Eye-catching outdoor sculptures around San Diego

People come to San Diego's Tuna Harbor Park to watch the sunset at the "Unconditional Surrender" statue. (Misael Virgen)
(Misael Virgen / San Diego Union-Tribune)

As we return to fairer days, sunnier skies, and uplifting temperatures, San Diegans are itching to get outside and explore their city with new vigor. Eye-catching sculptures dot the county’s landscape - from the harbor to university libraries - and give locals pause to spark their intellect, revive childhood memories, and sometimes just provide a smile.

Here are some of the top must-see sculptures in San Diego.

Fallen Star, Do Ho Suh

This inventive sculpture seems to teeter on the edge of the Jacobs School of Engineering at University of California, San Diego. Installed in 2011 as part of the university’s Stuart Collection, the house brings up thoughts of the Wizard of Oz gone awry, and our own precarious society today. Public visitation hours are 11 a.m. to 2 p.m. Tuesdays and Thursdays. To see a video of its installation, visit

UCSD Jacobs School of Engineering, 9500 Gilman Dr., La Jolla,

Coming Together, Niki de Saint Phalle

Welcoming people of all colors, shapes, sizes and personalities, the 28-foot mosaic face rises near the San Diego Convention Center with an eye-catching disposition. One side depicts light and dark sides of a personality versus a vibrant and colorful contrasting side; the sculpture confronts reality while showing the beauty that is possible from within.

San Diego Convention Center, 111 Harbor Dr., downtown

Unconditional Surrender, J. Seward Johnson

Towering 25 feet above harbor visitors, this iconic sculpture depicts a World War II-era sailor and nurse in a passionate embrace and kiss. The original sculpture was on loan from 2007 to 2012 by the Sculpture Foundation in Santa Monica. After its removal, the public raised over $1 million to fund a permanent replica, which was unveiled in 2013. While local art critics might lament its installation, there is no doubt it is a tourist and local favorite.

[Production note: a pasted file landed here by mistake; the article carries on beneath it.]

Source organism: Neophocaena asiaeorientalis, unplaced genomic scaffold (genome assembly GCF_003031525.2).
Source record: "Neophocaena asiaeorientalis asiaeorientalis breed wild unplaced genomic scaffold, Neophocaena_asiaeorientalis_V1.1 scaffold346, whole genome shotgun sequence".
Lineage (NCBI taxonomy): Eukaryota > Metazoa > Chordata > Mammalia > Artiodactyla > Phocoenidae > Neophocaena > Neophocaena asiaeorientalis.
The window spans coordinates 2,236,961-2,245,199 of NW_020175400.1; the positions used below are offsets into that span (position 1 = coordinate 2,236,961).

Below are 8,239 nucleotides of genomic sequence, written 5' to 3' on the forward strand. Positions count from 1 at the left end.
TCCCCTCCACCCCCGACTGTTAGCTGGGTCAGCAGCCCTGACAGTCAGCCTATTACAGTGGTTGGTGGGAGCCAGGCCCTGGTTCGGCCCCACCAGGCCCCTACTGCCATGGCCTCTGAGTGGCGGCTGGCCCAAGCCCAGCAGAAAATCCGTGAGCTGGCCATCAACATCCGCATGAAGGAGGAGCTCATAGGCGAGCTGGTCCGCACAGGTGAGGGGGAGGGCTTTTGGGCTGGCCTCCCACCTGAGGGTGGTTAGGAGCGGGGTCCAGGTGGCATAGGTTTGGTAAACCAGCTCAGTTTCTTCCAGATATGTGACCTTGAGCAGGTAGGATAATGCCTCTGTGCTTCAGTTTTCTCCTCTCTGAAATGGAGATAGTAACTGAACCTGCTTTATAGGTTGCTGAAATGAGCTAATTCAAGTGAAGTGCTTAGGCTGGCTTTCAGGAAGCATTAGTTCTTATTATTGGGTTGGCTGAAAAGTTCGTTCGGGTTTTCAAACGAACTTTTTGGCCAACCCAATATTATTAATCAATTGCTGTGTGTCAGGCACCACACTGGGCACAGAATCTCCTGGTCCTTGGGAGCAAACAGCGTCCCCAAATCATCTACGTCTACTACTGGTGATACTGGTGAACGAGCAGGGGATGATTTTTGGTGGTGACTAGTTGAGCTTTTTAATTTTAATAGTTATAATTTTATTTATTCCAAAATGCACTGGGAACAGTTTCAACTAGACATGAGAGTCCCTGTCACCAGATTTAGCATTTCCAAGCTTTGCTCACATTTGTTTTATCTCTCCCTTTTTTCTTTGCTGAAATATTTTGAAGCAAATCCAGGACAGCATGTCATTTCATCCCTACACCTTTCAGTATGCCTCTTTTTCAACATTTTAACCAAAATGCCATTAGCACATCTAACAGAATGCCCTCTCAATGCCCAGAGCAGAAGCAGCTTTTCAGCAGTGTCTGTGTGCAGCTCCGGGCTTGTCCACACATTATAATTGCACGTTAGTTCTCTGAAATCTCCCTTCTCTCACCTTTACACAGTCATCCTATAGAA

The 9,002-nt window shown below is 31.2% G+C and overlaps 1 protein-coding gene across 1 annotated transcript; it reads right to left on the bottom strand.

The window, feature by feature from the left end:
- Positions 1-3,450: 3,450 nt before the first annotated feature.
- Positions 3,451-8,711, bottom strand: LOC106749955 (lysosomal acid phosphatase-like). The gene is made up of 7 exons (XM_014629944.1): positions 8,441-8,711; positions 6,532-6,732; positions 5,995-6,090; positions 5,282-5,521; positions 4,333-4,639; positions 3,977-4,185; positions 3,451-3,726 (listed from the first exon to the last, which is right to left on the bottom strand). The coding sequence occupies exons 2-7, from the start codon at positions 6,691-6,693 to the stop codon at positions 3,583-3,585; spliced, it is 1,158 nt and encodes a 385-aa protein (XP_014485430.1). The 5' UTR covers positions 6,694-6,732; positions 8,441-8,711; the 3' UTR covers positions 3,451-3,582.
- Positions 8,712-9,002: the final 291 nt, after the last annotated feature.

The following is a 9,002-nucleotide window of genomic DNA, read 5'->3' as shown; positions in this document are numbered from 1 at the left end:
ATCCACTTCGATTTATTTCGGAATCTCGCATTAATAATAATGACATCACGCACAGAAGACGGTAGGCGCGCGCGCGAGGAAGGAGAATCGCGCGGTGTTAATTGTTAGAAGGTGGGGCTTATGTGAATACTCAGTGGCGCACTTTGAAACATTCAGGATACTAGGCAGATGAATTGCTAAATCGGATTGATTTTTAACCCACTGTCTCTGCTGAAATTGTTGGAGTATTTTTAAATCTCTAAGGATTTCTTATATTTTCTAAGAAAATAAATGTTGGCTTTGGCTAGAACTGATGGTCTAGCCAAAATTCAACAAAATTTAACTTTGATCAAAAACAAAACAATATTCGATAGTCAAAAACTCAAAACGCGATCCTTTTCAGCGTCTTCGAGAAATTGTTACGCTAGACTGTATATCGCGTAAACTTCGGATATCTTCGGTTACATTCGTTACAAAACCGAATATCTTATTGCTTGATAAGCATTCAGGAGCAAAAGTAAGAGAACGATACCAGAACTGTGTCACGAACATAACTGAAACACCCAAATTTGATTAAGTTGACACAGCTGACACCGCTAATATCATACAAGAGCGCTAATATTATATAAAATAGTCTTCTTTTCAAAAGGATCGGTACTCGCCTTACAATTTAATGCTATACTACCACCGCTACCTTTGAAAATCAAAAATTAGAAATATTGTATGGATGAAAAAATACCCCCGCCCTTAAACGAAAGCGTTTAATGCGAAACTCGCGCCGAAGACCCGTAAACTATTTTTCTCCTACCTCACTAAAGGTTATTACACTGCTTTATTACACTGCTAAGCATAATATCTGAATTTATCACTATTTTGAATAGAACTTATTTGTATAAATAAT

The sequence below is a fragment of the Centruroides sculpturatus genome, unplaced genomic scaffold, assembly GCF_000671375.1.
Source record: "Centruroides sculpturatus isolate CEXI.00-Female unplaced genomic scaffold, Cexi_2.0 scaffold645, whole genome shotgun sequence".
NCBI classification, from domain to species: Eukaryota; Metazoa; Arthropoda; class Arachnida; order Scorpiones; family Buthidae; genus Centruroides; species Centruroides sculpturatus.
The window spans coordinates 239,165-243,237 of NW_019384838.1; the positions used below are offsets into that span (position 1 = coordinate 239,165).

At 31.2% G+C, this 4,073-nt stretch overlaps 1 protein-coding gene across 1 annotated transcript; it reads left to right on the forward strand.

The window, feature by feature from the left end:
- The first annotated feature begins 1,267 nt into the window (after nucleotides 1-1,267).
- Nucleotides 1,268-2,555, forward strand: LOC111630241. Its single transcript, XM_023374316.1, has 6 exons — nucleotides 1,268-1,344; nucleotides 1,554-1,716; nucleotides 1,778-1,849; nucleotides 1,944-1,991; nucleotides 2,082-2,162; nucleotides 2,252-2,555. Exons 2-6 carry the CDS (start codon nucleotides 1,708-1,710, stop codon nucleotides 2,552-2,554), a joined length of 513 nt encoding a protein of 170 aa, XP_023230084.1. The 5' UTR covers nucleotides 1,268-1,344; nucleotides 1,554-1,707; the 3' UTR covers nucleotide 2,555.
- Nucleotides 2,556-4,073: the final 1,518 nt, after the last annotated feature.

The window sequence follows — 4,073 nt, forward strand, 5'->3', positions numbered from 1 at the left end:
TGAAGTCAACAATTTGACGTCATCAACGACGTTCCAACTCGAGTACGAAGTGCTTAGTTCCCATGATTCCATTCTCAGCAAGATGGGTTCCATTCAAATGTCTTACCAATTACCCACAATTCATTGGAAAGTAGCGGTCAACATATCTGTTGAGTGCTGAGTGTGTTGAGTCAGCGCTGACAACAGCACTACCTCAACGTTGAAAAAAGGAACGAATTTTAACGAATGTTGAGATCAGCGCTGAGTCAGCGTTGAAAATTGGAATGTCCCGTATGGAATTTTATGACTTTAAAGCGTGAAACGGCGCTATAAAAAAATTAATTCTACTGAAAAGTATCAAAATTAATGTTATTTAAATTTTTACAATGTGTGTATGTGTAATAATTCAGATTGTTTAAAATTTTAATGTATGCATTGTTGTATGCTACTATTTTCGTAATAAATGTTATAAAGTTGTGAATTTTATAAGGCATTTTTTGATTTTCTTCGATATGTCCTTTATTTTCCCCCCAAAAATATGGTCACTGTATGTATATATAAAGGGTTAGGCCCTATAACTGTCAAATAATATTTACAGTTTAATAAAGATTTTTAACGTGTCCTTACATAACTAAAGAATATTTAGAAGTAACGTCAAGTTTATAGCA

Tuna Harbor Park, 55 Tuna Lane, downtown

Dr. Seuss & Cat in the Hat, Lark Grey Dimond-Cates

View a bronze version of this legendary writer near the Geisel Library at UCSD La Jolla. A life-size Theodor Geisel (aka Dr. Seuss) relaxes at a drawing desk with knee pulled up, while the 7.5 foot Cat in the Hat stands with a friendly tip of his iconic hat. Double up the art experience on this trip by checking out the Geisel Library; one of the top architectural features in San Diego.

UCSD campus, 9500 Gilman Dr., La Jolla

The Cardiff Kook, Matthew Antichevich

Installed in 2007, this surfing sculpture located on Coast Highway 101 has been one of the most talked about art pieces in the county. Technically named “Magic Carpet Ride” by sculptor Matthew Antichevich, the Kook (as locals call it) has been dressed up, decorated and celebrated for birthdays and holidays year round. There’s even an annual Cardiff Kook fun run where people dress in costume.

S. Coast Highway 101 at Chesterfield Drive, Cardiff-by-the-Sea

San Diego Botanic Garden sculpture collection

With a whopping 42 sculptures set among the idyllic property, the garden is one of the largest sculpture collections in the county. Featuring a variety of artists, mediums, and subject matter, from the abstract to the figurative, the sculptures make a stroll through the gardens a time for reflection, examination, and relaxation.

230 Quail Gardens Dr., Encinitas, 760.436.3036,

May S. Marcy Sculpture Court

The newly renovated sculpture garden includes 19th and 20th century works by renowned artists David Smith, Alexander Liberman, and Barbara Hepworth. Look for Balboa Park’s other sculpture exhibit entitled “Art of the Open Air,” with stunning works by Tony Rosenthal, Joan Miro, and Auguste Rodin.

San Diego Museum of Art, 1450 El Prado, Balboa Park,

Laurie Delk is an avid art historian, holding a master’s degree in Art History, with concentrations in the Modern and Postmodern movements. She has taught classes at Tulane University, and has been published with several art publications including Sculpture Magazine and New Orleans Art Review. Send ideas for art stories to